What will happen when UAE prices are linked to global markets?July 27, 2015 3:00
Dubai airport passenger traffic up 8.9 pct in Nov
Some 4.4 million passengers passed through the world's fourth busiest airport during the month, up from 4.07 million in the same period last year, it said in a statement.
December 29, 2011 3:24 by Reuters
Passenger traffic at Dubai International Airport grew by 8.9 percent in November from a year earlier, operator Dubai Airports said on Wednesday, with Gulf Arab traffic helping offset a decline in Middle East travel due to political unrest in the region.
Aircraft movements for November rose to 29,093, up 8.5 per cent from 26,823 recorded during the same month in 2010.
“Considering that we have had an average monthly traffic of 4.2 million passengers in the first eleven months of 2011, we are well on track to surpass the historical figure of 50 million in annual traffic this year,” Jamal al-Haj, vice president of international affairs and communications at Dubai Airports, said in the statement.
Gulf Arab states produced the strongest passenger growth, followed by the Indian subcontinent, overtaking Russia which was the airport’s top source of passengers in October.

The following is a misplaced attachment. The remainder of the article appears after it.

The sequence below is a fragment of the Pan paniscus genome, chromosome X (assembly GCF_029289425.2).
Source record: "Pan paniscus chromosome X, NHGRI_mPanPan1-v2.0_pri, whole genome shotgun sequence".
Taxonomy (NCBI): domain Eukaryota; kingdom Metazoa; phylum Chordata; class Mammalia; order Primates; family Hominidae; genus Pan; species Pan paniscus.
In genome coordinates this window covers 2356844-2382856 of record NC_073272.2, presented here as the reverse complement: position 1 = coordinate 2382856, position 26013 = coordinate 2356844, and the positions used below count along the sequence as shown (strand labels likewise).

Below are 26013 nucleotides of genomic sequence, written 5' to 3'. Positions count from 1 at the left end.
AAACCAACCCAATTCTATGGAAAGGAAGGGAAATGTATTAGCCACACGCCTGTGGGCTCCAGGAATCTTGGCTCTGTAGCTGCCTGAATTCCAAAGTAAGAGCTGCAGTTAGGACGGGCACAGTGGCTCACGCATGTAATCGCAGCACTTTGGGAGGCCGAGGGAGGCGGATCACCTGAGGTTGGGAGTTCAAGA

However, traffic on Middle Eastern routes contracted during the month as tourists stayed clear of countries rocked by a year of unrest that has toppled three Arab governments in the region.
Air freight traffic was also impacted by global economic conditions, dipping 0.4 percent to 191,658 tonnes of freight handled in November from 192,405 tonnes last year.
One of the seven emirates in the UAE, trade and business hub Dubai, was hit by the $25 billion debt restructuring of Dubai World.
Dubai’s government earlier this week unveiled a 2012 budget that would see a cut in spending as the emirate claws its way back from the depths of its debt crisis.
Economic woes in Europe and the U.S. may slow growth in the United Arab Emirates to around 3 percent next year, top officials said in October. (Reporting by Nour Merza; Editing by Amran Abocar)